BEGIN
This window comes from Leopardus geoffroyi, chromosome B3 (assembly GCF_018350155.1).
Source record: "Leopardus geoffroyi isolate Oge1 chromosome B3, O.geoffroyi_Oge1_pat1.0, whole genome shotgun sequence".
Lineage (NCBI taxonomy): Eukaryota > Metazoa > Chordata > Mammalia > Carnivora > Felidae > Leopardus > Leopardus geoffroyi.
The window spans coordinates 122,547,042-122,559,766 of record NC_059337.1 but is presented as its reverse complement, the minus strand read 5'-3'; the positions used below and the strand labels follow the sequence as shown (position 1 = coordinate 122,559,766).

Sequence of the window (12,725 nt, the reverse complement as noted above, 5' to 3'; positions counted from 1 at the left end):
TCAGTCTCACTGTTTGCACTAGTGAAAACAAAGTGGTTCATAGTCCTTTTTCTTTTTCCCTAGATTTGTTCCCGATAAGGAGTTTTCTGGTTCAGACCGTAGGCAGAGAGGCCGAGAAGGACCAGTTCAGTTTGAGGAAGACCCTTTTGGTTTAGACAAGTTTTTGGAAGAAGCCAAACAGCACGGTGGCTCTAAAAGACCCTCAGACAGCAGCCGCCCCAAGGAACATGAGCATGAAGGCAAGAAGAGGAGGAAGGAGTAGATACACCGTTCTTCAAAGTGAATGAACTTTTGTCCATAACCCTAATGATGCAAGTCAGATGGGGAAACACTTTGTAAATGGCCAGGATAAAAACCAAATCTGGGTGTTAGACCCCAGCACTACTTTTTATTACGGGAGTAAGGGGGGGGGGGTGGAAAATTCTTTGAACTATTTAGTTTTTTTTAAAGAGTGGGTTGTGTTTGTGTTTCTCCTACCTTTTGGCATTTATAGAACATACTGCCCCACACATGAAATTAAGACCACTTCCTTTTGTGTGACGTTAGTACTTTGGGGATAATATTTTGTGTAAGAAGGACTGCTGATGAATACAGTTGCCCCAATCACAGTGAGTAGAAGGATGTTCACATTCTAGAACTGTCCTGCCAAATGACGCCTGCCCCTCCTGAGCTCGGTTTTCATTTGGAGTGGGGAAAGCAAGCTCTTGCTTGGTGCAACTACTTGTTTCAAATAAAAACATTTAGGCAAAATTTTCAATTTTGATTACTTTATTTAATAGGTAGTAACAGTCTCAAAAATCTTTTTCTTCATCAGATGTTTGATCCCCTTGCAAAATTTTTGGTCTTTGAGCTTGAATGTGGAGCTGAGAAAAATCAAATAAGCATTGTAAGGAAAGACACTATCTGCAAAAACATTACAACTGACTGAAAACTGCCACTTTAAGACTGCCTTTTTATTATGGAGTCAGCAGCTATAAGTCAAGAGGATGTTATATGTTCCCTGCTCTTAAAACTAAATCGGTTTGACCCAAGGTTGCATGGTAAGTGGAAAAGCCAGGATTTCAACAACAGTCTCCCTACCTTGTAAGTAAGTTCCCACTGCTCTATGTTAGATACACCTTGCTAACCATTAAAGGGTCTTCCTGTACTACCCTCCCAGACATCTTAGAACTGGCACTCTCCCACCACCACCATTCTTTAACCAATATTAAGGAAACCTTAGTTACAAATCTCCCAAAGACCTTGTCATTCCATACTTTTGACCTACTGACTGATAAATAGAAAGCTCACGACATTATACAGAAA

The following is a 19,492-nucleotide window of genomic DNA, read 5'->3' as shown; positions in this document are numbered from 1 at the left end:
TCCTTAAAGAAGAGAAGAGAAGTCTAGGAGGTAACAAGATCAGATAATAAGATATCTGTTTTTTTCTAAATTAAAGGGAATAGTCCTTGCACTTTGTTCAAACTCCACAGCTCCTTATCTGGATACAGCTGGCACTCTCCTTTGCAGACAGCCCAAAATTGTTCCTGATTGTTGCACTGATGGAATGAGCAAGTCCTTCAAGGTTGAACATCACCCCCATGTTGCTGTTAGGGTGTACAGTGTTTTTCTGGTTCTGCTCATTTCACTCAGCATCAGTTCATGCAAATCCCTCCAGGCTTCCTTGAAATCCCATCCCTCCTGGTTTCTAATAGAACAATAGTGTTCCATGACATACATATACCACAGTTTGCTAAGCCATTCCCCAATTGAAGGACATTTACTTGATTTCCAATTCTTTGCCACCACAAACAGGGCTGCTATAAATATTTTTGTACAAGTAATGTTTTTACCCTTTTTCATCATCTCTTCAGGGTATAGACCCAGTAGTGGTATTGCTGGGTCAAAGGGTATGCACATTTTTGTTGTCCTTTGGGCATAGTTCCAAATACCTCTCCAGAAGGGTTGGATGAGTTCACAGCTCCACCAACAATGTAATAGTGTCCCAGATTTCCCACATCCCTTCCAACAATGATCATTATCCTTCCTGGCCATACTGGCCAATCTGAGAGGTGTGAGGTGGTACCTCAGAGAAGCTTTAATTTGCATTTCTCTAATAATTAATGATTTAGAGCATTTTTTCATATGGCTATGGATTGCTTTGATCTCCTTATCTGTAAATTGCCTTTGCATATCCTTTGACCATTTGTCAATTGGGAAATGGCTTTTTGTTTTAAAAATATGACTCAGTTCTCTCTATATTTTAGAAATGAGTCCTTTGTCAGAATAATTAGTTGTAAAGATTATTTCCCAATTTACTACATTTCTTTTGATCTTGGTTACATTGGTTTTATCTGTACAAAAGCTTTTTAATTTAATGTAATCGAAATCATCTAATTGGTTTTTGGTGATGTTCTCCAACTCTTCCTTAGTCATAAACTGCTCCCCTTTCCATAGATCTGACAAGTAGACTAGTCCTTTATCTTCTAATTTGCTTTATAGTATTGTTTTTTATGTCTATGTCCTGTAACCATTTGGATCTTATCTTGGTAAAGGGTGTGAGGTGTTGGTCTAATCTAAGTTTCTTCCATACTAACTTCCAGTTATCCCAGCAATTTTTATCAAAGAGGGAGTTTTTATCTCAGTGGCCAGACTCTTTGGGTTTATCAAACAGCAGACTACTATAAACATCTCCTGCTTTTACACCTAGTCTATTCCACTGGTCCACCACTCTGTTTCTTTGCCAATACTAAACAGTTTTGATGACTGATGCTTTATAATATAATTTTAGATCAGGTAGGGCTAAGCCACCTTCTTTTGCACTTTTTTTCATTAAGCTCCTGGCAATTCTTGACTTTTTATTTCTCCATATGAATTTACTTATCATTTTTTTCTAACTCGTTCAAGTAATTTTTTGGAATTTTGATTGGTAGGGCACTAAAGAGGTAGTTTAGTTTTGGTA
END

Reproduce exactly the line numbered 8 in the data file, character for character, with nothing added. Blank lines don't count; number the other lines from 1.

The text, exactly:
TCCTTAAAGAAGAGAAGAGAAGTCTAGGAGGTAACAAGATCAGATAATAAGATATCTGTTTTTTTCTAAATTAAAGGGAATAGTCCTTGCACTTTGTTCAAACTCCACAGCTCCTTATCTGGATACAGCTGGCACTCTCCTTTGCAGACAGCCCAAAATTGTTCCTGATTGTTGCACTGATGGAATGAGCAAGTCCTTCAAGGTTGAACATCACCCCCATGTTGCTGTTAGGGTGTACAGTGTTTTTCTGGTTCTGCTCATTTCACTCAGCATCAGTTCATGCAAATCCCTCCAGGCTTCCTTGAAATCCCATCCCTCCTGGTTTCTAATAGAACAATAGTGTTCCATGACATACATATACCACAGTTTGCTAAGCCATTCCCCAATTGAAGGACATTTACTTGATTTCCAATTCTTTGCCACCACAAACAGGGCTGCTATAAATATTTTTGTACAAGTAATGTTTTTACCCTTTTTCATCATCTCTTCAGGGTATAGACCCAGTAGTGGTATTGCTGGGTCAAAGGGTATGCACATTTTTGTTGTCCTTTGGGCATAGTTCCAAATACCTCTCCAGAAGGGTTGGATGAGTTCACAGCTCCACCAACAATGTAATAGTGTCCCAGATTTCCCACATCCCTTCCAACAATGATCATTATCCTTCCTGGCCATACTGGCCAATCTGAGAGGTGTGAGGTGGTACCTCAGAGAAGCTTTAATTTGCATTTCTCTAATAATTAATGATTTAGAGCATTTTTTCATATGGCTATGGATTGCTTTGATCTCCTTATCTGTAAATTGCCTTTGCATATCCTTTGACCATTTGTCAATTGGGAAATGGCTTTTTGTTTTAAAAATATGACTCAGTTCTCTCTATATTTTAGAAATGAGTCCTTTGTCAGAATAATTAGTTGTAAAGATTATTTCCCAATTTACTACATTTCTTTTGATCTTGGTTACATTGGTTTTATCTGTACAAAAGCTTTTTAATTTAATGTAATCGAAATCATCTAATTGGTTTTTGGTGATGTTCTCCAACTCTTCCTTAGTCATAAACTGCTCCCCTTTCCATAGATCTGACAAGTAGACTAGTCCTTTATCTTCTAATTTGCTTTATAGTATTGTTTTTTATGTCTATGTCCTGTAACCATTTGGATCTTATCTTGGTAAAGGGTGTGAGGTGTTGGTCTAATCTAAGTTTCTTCCATACTAACTTCCAGTTATCCCAGCAATTTTTATCAAAGAGGGAGTTTTTATCTCAGTGGCCAGACTCTTTGGGTTTATCAAACAGCAGACTACTATAAACATCTCCTGCTTTTACACCTAGTCTATTCCACTGGTCCACCACTCTGTTTCTTTGCCAATACTAAACAGTTTTGATGACTGATGCTTTATAATATAATTTTAGATCAGGTAGGGCTAAGCCACCTTCTTTTGCACTTTTTTTCATTAAGCTCCTGGCAATTCTTGACTTTTTATTTCTCCATATGAATTTACTTATCATTTTTTTCTAACTCGTTCAAGTAATTTTTTGGAATTTTGATTGGTAGGGCACTAAAGAGGTAGTTTAGTTTTGGTA